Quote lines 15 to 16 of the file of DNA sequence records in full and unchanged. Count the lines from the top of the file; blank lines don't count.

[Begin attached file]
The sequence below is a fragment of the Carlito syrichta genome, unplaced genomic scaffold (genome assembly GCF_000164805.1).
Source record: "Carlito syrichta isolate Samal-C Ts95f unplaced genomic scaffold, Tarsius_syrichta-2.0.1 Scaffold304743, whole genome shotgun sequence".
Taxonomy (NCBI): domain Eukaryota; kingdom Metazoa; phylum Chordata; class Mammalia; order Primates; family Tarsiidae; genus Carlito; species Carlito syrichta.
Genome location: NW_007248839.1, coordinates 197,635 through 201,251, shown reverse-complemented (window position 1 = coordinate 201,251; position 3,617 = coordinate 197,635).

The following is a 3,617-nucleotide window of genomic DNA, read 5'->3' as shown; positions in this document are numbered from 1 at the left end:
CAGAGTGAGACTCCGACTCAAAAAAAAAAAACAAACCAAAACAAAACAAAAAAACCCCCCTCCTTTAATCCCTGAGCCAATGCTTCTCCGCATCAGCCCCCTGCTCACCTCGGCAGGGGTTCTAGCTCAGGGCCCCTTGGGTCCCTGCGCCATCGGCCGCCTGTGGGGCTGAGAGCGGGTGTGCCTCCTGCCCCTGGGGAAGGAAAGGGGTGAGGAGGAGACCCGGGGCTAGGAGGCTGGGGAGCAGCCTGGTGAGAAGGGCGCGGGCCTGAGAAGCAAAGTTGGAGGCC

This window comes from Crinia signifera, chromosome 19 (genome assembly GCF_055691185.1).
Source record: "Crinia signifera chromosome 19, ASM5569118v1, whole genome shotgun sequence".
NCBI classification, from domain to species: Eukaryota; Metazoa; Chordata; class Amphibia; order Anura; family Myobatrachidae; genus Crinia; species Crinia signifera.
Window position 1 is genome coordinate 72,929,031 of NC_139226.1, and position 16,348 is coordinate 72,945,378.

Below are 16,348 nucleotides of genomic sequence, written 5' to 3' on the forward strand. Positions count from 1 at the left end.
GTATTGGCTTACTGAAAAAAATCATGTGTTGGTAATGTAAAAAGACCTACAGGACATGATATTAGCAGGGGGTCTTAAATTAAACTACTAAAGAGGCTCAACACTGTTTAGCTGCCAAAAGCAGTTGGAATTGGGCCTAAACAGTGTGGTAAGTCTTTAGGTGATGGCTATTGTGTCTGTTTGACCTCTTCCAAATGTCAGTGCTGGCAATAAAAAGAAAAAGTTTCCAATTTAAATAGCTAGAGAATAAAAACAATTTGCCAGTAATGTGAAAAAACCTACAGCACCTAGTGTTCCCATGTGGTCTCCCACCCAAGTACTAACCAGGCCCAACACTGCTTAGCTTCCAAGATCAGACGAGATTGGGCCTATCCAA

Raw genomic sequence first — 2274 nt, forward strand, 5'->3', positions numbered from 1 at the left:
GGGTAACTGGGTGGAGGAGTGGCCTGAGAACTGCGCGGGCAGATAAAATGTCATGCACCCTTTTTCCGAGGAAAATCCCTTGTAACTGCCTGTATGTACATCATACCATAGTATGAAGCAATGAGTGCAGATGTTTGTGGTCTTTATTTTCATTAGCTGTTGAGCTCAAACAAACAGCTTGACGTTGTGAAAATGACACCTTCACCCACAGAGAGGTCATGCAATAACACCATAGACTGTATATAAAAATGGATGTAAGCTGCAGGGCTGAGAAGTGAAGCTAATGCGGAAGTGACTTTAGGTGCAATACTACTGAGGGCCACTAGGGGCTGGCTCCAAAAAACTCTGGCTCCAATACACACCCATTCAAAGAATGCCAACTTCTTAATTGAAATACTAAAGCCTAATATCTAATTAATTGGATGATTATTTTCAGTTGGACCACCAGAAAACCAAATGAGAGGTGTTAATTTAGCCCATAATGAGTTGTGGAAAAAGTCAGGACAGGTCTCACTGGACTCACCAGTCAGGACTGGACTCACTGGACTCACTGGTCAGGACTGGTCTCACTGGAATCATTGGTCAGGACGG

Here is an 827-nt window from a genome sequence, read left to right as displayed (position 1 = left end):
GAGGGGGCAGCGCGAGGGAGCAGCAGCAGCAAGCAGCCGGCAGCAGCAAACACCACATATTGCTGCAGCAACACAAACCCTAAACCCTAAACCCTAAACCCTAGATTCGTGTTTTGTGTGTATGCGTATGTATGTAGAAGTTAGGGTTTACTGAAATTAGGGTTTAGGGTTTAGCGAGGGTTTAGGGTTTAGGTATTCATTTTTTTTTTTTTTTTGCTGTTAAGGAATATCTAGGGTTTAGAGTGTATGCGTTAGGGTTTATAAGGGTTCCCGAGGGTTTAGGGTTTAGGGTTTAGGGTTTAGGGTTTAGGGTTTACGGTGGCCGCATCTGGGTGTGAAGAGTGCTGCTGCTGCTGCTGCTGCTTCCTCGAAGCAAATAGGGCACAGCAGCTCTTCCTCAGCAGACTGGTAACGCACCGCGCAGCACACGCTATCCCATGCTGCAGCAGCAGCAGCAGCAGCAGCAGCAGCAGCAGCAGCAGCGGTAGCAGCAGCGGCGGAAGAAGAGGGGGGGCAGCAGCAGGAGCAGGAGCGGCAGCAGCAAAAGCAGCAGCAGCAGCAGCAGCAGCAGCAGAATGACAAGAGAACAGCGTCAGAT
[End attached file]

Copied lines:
Here is an 827-nt window from a genome sequence, read left to right as displayed (position 1 = left end):
GAGGGGGCAGCGCGAGGGAGCAGCAGCAGCAAGCAGCCGGCAGCAGCAAACACCACATATTGCTGCAGCAACACAAACCCTAAACCCTAAACCCTAAACCCTAGATTCGTGTTTTGTGTGTATGCGTATGTATGTAGAAGTTAGGGTTTACTGAAATTAGGGTTTAGGGTTTAGCGAGGGTTTAGGGTTTAGGTATTCATTTTTTTTTTTTTTTTGCTGTTAAGGAATATCTAGGGTTTAGAGTGTATGCGTTAGGGTTTATAAGGGTTCCCGAGGGTTTAGGGTTTAGGGTTTAGGGTTTAGGGTTTAGGGTTTACGGTGGCCGCATCTGGGTGTGAAGAGTGCTGCTGCTGCTGCTGCTGCTTCCTCGAAGCAAATAGGGCACAGCAGCTCTTCCTCAGCAGACTGGTAACGCACCGCGCAGCACACGCTATCCCATGCTGCAGCAGCAGCAGCAGCAGCAGCAGCAGCAGCAGCAGCAGCGGTAGCAGCAGCGGCGGAAGAAGAGGGGGGGCAGCAGCAGGAGCAGGAGCGGCAGCAGCAAAAGCAGCAGCAGCAGCAGCAGCAGCAGCAGAATGACAAGAGAACAGCGTCAGAT